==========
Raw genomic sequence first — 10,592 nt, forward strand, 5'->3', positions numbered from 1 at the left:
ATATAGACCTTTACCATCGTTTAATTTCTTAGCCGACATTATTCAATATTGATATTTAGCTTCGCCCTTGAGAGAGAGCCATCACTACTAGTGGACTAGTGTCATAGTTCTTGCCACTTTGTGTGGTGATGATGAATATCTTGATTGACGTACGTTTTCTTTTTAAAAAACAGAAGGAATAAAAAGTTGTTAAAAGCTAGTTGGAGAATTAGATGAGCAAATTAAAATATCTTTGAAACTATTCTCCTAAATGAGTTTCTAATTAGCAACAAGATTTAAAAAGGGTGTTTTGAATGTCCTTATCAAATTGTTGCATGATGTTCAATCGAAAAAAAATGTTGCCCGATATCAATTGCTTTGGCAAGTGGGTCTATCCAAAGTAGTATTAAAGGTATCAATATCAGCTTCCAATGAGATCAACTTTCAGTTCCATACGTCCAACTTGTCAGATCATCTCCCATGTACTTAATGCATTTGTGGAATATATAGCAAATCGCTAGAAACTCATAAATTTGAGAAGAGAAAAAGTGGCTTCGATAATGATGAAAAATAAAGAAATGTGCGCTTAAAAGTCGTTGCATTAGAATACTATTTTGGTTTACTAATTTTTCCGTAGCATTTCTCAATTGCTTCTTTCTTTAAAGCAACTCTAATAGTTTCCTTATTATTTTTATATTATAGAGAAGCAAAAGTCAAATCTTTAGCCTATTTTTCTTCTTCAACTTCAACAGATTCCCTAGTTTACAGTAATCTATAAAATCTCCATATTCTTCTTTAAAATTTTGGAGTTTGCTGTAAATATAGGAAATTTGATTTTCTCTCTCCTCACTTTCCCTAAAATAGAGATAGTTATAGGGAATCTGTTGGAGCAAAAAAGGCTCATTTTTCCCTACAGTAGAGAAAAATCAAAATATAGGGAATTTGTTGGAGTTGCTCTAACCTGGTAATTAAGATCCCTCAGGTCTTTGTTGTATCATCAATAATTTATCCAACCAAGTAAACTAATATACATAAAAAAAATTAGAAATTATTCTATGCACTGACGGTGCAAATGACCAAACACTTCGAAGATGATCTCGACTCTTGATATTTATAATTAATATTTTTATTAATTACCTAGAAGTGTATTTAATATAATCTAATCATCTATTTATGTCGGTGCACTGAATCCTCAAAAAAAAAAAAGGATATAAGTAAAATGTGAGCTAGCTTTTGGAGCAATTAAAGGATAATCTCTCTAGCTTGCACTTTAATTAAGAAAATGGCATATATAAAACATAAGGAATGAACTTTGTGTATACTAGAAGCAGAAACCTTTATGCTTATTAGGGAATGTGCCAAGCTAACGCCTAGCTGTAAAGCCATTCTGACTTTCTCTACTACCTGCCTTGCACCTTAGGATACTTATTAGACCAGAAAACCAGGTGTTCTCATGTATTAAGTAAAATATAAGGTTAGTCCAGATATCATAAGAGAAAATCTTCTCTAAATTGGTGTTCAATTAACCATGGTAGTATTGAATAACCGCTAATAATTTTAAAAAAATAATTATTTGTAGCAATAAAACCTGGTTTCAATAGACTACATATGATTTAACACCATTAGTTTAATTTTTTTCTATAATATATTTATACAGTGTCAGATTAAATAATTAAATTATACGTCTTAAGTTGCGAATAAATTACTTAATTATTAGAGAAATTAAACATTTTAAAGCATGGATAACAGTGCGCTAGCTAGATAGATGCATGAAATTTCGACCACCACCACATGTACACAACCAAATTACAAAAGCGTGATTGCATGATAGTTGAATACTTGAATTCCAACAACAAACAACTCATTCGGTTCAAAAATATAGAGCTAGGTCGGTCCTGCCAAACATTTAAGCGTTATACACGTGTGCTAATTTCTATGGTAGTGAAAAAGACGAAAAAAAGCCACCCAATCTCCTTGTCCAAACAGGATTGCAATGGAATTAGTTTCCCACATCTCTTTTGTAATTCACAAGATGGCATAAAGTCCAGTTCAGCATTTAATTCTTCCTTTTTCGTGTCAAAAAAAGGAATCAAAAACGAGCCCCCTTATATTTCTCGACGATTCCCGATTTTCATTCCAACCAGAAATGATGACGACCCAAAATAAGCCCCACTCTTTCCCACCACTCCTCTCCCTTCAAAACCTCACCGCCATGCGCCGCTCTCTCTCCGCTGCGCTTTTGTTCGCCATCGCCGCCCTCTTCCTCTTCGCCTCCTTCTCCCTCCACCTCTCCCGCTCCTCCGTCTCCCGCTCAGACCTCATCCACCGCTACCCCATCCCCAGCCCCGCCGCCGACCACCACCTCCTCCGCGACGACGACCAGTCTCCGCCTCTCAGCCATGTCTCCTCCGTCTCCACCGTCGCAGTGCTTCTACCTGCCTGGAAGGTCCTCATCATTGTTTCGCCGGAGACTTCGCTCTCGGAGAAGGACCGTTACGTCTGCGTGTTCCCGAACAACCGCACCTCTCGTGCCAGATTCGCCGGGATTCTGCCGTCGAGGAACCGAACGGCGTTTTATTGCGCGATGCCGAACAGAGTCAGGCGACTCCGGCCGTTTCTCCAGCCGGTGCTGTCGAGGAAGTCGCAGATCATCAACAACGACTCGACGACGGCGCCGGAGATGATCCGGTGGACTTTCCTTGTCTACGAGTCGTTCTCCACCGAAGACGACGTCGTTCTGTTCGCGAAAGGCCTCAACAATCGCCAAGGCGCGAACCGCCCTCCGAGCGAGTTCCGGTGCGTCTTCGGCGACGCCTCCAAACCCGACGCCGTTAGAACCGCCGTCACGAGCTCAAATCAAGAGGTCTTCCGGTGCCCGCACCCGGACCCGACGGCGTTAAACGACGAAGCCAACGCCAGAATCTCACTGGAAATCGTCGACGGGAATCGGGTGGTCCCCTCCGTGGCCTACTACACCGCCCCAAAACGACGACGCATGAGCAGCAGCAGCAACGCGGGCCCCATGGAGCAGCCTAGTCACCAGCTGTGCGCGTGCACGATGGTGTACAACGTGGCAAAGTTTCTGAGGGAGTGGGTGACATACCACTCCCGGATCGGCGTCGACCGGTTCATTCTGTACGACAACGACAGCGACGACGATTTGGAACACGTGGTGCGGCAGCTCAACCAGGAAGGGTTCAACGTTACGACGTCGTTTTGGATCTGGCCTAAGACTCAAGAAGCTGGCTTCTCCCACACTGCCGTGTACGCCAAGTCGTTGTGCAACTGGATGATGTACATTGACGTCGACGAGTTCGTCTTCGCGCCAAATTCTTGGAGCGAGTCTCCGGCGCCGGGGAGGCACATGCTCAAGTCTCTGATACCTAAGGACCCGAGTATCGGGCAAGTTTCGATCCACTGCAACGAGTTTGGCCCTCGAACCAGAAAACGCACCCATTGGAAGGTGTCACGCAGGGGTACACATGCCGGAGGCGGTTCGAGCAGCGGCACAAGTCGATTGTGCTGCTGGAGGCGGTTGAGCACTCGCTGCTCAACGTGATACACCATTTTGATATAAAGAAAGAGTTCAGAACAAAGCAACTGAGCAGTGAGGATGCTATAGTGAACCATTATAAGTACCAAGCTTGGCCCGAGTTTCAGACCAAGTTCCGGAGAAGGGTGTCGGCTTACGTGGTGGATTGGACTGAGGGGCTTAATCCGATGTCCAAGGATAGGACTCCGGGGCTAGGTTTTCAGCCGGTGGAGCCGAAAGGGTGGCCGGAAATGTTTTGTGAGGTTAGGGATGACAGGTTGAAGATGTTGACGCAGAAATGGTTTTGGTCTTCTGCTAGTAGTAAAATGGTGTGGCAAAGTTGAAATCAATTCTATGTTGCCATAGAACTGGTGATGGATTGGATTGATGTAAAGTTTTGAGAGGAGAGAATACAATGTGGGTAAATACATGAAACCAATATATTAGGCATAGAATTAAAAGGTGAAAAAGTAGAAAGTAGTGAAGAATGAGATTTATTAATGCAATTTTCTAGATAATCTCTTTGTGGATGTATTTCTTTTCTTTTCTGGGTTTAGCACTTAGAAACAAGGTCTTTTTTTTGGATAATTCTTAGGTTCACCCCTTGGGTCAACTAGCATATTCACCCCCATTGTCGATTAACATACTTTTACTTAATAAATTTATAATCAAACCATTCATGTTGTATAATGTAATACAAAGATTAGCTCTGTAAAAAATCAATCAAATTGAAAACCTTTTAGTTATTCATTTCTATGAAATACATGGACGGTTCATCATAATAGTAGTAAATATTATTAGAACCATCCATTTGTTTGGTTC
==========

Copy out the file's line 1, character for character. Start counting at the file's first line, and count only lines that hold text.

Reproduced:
Raw genomic sequence first — 10,592 nt, forward strand, 5'->3', positions numbered from 1 at the left: